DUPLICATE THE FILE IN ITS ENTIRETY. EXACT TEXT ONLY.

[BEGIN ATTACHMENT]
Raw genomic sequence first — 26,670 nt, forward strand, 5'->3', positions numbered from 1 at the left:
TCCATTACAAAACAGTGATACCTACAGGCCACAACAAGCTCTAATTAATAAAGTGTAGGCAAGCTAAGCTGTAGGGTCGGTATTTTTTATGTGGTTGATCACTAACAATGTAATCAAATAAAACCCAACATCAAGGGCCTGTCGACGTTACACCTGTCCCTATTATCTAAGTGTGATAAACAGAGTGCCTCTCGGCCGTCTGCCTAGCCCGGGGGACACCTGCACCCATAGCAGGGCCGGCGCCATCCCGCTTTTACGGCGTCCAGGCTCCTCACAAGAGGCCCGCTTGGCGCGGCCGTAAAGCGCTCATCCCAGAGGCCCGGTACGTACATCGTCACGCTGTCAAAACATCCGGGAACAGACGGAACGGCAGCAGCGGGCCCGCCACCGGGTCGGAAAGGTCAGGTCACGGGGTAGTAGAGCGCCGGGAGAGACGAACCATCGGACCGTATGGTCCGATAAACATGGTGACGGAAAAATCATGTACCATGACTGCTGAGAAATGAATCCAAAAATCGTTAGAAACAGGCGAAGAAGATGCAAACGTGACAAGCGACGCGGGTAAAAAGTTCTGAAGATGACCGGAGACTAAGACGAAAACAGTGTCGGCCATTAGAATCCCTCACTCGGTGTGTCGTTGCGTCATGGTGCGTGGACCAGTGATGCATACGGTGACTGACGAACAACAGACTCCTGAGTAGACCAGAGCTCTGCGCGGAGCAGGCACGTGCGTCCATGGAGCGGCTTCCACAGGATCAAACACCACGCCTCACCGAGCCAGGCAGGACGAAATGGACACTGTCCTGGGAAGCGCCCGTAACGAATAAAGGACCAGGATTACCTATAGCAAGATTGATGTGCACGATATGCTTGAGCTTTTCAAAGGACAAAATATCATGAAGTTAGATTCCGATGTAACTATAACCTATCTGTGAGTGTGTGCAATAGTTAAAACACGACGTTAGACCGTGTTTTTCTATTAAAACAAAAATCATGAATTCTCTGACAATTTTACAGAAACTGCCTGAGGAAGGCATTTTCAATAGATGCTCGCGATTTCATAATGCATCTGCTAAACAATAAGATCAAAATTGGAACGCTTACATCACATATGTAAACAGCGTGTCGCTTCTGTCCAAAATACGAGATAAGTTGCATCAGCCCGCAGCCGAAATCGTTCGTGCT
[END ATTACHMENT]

Raw genomic sequence first — 26,670 nt, forward strand, 5'->3', positions numbered from 1 at the left:
TCCATTACAAAACAGTGATACCTACAGGCCACAACAAGCTCTAATTAATAAAGTGTAGGCAAGCTAAGCTGTAGGGTCGGTATTTTTTATGTGGTTGATCACTAACAATGTAATCAAATAAAACCCAACATCAAGGGCCTGTCGACGTTACACCTGTCCCTATTATCTAAGTGTGATAAACAGAGTGCCTCTCGGCCGTCTGCCTAGCCCGGGGGACACCTGCACCCATAGCAGGGCCGGCGCCATCCCGCTTTTACGGCGTCCAGGCTCCTCACAAGAGGCCCGCTTGGCGCGGCCGTAAAGCGCTCATCCCAGAGGCCCGGTACGTACATCGTCACGCTGTCAAAACATCCGGGAACAGACGGAACGGCAGCAGCGGGCCCGCCACCGGGTCGGAAAGGTCAGGTCACGGGGTAGTAGAGCGCCGGGAGAGACGAACCATCGGACCGTATGGTCCGATAAACATGGTGACGGAAAAATCATGTACCATGACTGCTGAGAAATGAATCCAAAAATCGTTAGAAACAGGCGAAGAAGATGCAAACGTGACAAGCGACGCGGGTAAAAAGTTCTGAAGATGACCGGAGACTAAGACGAAAACAGTGTCGGCCATTAGAATCCCTCACTCGGTGTGTCGTTGCGTCATGGTGCGTGGACCAGTGATGCATACGGTGACTGACGAACAACAGACTCCTGAGTAGACCAGAGCTCTGCGCGGAGCAGGCACGTGCGTCCATGGAGCGGCTTCCACAGGATCAAACACCACGCCTCACCGAGCCAGGCAGGACGAAATGGACACTGTCCTGGGAAGCGCCCGTAACGAATAAAGGACCAGGATTACCTATAGCAAGATTGATGTGCACGATATGCTTGAGCTTTTCAAAGGACAAAATATCATGAAGTTAGATTCCGATGTAACTATAACCTATCTGTGAGTGTGTGCAATAGTTAAAACACGACGTTAGACCGTGTTTTTCTATTAAAACAAAAATCATGAATTCTCTGACAATTTTACAGAAACTGCCTGAGGAAGGCATTTTCAATAGATGCTCGCGATTTCATAATGCATCTGCTAAACAATAAGATCAAAATTGGAACGCTTACATCACATATGTAAACAGCGTGTCGCTTCTGTCCAAAATACGAGATAAGTTGCATCAGCCCGCAGCCGAAATCGTTCGTGCT